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DC Residents Clamor for Walmart Jobs


Washington, DC is two weeks away from ribbon-cutting ceremonies for its first two Walmarts. For the stores’ 600 available jobs Walmart has received 23,000-plus applications—38 per job. Matt Yglesias explains why this makes sense and should be celebrated:

But when you’re talking about a city’s economy, it’s important to distinguish between two kinds of job growth. One, which D.C. has had in spades, is the kind of thing where firms in the area want to hire lots of skilled workers at high wages leading to an influx of new affluent people. Another is a scenario where the people who are already living in the city get hired for relatively low-skilled service sector jobs and eventually the local labor market gets tight enough that wages have to rise for people to find positions. The D.C. area has had some of this latter form of job growth (especially relative to the truly bleak job markets prevailing in many parts of the country) but not nearly enough.

That’s the moral of the story with these Walmart job openings. To create rising employment and incomes for the many working class people in the area, you need two, three, many Walmarts. And you need new restaurants and new taxis and new hotels and new hospitals and new construction projects. These aren’t the “good jobs” in information technology and biotech that civic officials fantasize about, but the people who are really in need simply aren’t qualified for the fanciest jobs around. They need regular jobs. And they need enough of them so they can bargain for better wages and working conditions rather than being fearful of returning to the ranks of the unemployed.

By any honest account there is much to dislike about Walmart. By skimping on employee health care, Walmart forces employees onto taxpayer-funded public health programs. In a 2005 memo, Walmart admitted that nearly half of its employees’ children were uninsured or on Medicaid. A story that deservedly went viral this week reported that a Walmart in Canton, Ohio held a food drive for its own needy employees. The company has been accused of everything from condoning the torture and abuse of pigs to creating unemployment.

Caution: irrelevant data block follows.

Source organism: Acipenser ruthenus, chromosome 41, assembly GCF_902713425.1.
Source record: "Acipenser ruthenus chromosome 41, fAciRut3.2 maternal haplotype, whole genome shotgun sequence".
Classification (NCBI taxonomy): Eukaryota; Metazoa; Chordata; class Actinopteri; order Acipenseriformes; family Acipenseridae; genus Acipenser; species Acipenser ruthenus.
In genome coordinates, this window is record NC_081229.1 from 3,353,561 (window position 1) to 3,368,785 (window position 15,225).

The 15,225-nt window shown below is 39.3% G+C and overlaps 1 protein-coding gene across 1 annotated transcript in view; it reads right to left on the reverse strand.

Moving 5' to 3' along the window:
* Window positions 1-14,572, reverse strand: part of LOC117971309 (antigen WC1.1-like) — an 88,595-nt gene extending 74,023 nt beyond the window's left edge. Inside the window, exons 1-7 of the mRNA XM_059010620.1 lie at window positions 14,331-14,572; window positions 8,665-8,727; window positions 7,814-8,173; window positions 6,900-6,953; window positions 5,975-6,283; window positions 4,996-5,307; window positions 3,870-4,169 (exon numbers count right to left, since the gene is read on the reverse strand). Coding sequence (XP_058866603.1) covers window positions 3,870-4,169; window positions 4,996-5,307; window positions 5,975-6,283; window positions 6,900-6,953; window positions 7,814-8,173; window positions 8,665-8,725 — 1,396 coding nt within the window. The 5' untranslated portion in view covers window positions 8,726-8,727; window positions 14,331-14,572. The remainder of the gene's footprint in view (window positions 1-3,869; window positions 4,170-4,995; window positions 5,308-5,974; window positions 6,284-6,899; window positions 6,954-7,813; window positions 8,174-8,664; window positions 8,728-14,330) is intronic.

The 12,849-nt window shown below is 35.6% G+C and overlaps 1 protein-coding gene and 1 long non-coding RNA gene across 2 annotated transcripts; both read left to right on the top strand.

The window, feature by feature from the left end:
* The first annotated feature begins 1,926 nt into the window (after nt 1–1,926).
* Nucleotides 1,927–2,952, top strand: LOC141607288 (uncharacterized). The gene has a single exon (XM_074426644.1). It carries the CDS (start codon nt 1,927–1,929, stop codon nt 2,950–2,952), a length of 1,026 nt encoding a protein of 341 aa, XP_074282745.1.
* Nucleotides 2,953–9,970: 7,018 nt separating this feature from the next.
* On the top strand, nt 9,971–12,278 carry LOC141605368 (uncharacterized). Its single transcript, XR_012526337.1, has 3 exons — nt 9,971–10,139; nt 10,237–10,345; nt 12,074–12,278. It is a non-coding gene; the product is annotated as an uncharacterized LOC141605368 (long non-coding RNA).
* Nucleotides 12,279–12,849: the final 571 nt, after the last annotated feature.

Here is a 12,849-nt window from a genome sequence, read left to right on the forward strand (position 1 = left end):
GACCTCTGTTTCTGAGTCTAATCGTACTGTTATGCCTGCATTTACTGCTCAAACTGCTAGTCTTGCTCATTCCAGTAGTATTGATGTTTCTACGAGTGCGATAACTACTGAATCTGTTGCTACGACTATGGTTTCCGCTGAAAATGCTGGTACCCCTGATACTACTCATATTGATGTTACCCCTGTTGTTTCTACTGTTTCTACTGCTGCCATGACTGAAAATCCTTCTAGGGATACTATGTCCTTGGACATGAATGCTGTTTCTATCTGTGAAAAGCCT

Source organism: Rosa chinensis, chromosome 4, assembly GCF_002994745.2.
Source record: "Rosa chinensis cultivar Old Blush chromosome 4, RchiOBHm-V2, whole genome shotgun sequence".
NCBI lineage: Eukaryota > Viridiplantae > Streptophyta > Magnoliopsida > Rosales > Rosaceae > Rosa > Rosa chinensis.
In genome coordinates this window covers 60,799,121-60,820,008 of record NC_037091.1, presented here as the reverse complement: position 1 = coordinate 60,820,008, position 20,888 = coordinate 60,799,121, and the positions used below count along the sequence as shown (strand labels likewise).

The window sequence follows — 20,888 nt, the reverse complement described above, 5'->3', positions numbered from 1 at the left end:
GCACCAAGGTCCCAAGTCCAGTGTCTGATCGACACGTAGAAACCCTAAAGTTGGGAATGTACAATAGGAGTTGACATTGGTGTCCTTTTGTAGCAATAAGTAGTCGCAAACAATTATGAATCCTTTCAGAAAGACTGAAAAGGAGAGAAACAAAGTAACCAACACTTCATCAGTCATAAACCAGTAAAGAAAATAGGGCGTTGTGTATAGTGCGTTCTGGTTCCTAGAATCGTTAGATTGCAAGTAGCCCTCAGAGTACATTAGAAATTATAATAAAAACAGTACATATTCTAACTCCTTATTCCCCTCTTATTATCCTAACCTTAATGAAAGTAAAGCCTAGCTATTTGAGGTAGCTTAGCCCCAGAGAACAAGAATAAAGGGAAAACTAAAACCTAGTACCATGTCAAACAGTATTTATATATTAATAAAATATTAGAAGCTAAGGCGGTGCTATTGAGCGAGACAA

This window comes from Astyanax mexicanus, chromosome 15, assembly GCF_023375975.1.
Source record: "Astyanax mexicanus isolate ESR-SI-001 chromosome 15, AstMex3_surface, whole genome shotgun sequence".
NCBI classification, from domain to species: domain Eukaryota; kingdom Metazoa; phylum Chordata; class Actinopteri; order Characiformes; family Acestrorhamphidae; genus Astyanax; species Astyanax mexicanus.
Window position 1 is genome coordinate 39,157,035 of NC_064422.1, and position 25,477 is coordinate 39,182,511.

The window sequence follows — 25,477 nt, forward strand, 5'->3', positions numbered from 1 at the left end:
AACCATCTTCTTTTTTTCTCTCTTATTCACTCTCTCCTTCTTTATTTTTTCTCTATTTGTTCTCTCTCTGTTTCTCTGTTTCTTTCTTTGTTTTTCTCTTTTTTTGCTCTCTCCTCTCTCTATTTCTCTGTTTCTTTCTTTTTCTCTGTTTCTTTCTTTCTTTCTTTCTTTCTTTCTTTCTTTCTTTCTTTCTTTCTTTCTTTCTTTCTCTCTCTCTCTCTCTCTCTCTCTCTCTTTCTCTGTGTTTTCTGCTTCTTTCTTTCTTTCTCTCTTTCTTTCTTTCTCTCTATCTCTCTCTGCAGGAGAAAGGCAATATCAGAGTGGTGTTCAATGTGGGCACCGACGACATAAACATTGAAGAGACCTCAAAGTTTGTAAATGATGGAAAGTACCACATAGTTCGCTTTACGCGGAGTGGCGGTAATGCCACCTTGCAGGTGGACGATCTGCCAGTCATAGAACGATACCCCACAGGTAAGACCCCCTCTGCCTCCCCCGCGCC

But it’s worth pondering why elite, often left-leaning opinions about Walmart seem to have little in common with those of the people who actually shop there and want to work there. The number of applications the DC Walmarts have received seems to be evidence that those actually dealing with unemployment have decided that a Walmart wage will help improve their standard of living. And Walmart prices increase the purchasing power of low-income people, potentially making the difference between struggling and getting by. The knock-on effects of liberal solutions to Walmart evils, like raising the minimum wage beyond a threshold the company is willing to accept, often harm the very people their proponents claim to be helping.

The DC Walmarts will provide employment and affordable goods to people who need them, and that’s a good thing.

[Walmart image courtesy of Wikimedia Commons]

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  • Jacksonian_Libertarian

    And the Democrats want 11 million illegal aliens to compete for these few jobs, why don’t they just shiv all underemployed and unemployed American workers and just get it over with?

    • Corlyss

      I’m sure that’s down the line. You know, those goals they can’t talk about for fear of alarming the sheeple, like the truth about Obamacare.